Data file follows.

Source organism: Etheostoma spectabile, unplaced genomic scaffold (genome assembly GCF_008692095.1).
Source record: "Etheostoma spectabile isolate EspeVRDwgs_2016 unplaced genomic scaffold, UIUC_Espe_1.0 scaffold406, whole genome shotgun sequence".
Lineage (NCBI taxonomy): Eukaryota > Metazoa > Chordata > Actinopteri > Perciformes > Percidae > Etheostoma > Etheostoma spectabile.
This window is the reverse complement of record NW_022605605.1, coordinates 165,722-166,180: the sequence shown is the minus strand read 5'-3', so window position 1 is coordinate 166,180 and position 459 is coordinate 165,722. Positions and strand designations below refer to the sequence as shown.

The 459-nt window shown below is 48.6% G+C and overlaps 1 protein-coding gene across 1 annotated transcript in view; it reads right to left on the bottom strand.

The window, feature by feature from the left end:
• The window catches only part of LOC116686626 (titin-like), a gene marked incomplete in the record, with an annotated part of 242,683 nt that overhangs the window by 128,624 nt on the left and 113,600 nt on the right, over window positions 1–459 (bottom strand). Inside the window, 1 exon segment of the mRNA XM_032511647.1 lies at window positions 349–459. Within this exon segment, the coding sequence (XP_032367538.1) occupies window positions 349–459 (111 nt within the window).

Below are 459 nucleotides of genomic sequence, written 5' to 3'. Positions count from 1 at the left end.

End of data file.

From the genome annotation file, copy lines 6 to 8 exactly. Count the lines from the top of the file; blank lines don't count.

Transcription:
The window, feature by feature from the left end:
• The window catches only part of LOC116686626 (titin-like), a gene marked incomplete in the record, with an annotated part of 242,683 nt that overhangs the window by 128,624 nt on the left and 113,600 nt on the right, over window positions 1–459 (bottom strand). Inside the window, 1 exon segment of the mRNA XM_032511647.1 lies at window positions 349–459. Within this exon segment, the coding sequence (XP_032367538.1) occupies window positions 349–459 (111 nt within the window).

Below are 459 nucleotides of genomic sequence, written 5' to 3'. Positions count from 1 at the left end.